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Cell Rep. 2016 Dec 20;17(12):3395-3406. doi: 10.1016/j.celrep.2016.11.080.

Probabilistic Modeling of Reprogramming to Induced Pluripotent Stem Cells.

Author information

1
Department of Biostatistics and Computational Biology, Dana-Farber Cancer Institute, Boston, MA 02115, USA; Department of Biostatistics, Harvard T.H. Chan School of Public Health, Boston, MA 02115, USA.
2
Massachusetts General Hospital Cancer Center and Center for Regenerative Medicine, Boston, MA 02114, USA; Harvard Stem Cell Institute, Cambridge, MA 02138, USA; Department of Stem Cell and Regenerative Biology, Cambridge, MA 02138, USA.
3
Department of Stem Cell and Regenerative Biology, Cambridge, MA 02138, USA.
4
The Helen L. and Martin S. Kimmel Center for Biology and Medicine, Skirball Institute of Biomolecular Medicine, Department of Cell Biology, NYU School of Medicine, New York, NY 10016, USA.
5
Massachusetts General Hospital Cancer Center and Center for Regenerative Medicine, Boston, MA 02114, USA; Harvard Stem Cell Institute, Cambridge, MA 02138, USA; Department of Stem Cell and Regenerative Biology, Cambridge, MA 02138, USA; Howard Hughes Medical Institute, Chevy Chase, MD 20815, USA.
6
Department of Biostatistics and Computational Biology, Dana-Farber Cancer Institute, Boston, MA 02115, USA; Department of Biostatistics, Harvard T.H. Chan School of Public Health, Boston, MA 02115, USA. Electronic address: michor@jimmy.harvard.edu.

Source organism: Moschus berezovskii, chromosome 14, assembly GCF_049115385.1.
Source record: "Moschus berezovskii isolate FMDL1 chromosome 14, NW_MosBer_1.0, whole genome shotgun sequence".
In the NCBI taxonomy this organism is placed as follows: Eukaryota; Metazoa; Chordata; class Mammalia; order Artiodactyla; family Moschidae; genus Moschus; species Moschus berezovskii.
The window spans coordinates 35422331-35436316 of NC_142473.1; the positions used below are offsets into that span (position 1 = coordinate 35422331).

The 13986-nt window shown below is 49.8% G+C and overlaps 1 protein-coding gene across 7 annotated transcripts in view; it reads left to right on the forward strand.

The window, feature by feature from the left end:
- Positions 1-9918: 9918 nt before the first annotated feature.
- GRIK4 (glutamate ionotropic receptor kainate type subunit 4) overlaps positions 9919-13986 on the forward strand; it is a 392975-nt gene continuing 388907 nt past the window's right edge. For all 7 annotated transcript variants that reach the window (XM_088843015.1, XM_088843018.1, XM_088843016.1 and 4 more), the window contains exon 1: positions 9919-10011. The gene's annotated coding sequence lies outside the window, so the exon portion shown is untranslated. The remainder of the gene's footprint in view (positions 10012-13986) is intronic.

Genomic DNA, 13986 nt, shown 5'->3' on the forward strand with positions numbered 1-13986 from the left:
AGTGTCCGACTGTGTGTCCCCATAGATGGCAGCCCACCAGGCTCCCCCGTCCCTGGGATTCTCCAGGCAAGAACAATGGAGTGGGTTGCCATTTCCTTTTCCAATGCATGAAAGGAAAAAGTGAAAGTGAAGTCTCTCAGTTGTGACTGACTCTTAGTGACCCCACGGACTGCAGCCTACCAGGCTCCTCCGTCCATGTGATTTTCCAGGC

Abstract

Reprogramming of somatic cells to induced pluripotent stem cells (iPSCs) is typically an inefficient and asynchronous process. A variety of technological efforts have been made to accelerate and/or synchronize this process. To define a unified framework to study and compare the dynamics of reprogramming under different conditions, we developed an in silico analysis platform based on mathematical modeling. Our approach takes into account the variability in experimental results stemming from probabilistic growth and death of cells and potentially heterogeneous reprogramming rates. We suggest that reprogramming driven by the Yamanaka factors alone is a more heterogeneous process, possibly due to cell-specific reprogramming rates, which could be homogenized by the addition of additional factors. We validated our approach using publicly available reprogramming datasets, including data on early reprogramming dynamics as well as cell count data, and thus we demonstrated the general utility and predictive power of our methodology for investigating reprogramming and other cell fate change systems.

KEYWORDS:

birth-death transition processes; induced pluripotent stem cells; mathematical/probabilistic modeling; reprogramming

PMID:
28009305
PMCID:
PMC5467646
DOI:
10.1016/j.celrep.2016.11.080
[Indexed for MEDLINE]
Free PMC Article

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